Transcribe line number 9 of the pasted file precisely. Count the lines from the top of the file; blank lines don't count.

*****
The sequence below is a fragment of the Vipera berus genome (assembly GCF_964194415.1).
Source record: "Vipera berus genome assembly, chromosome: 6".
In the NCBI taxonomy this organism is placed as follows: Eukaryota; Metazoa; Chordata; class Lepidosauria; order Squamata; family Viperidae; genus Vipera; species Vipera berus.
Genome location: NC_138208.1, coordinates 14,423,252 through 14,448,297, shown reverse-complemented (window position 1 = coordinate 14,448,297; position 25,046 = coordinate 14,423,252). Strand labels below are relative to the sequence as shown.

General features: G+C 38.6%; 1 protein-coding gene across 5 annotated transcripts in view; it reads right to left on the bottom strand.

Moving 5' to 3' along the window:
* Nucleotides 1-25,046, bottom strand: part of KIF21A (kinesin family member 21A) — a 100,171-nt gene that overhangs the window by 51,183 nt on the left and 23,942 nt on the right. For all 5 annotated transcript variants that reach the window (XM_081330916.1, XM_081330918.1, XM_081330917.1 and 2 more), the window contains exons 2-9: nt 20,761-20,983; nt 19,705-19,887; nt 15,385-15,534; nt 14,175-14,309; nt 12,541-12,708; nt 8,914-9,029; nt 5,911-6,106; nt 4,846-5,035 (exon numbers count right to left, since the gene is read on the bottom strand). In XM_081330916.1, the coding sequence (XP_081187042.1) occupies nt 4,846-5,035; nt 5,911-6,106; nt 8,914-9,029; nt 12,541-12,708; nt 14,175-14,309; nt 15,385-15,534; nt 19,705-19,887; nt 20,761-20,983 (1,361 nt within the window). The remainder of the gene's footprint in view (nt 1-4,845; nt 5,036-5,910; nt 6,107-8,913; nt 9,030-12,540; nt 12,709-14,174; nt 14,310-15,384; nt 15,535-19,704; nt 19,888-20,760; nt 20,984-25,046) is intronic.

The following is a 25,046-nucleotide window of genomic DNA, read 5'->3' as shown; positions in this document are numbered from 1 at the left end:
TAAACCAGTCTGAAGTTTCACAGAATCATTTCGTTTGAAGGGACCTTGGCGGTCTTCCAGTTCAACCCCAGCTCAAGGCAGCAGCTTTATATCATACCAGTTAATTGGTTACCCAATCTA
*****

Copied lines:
TAAACCAGTCTGAAGTTTCACAGAATCATTTCGTTTGAAGGGACCTTGGCGGTCTTCCAGTTCAACCCCAGCTCAAGGCAGCAGCTTTATATCATACCAGTTAATTGGTTACCCAATCTA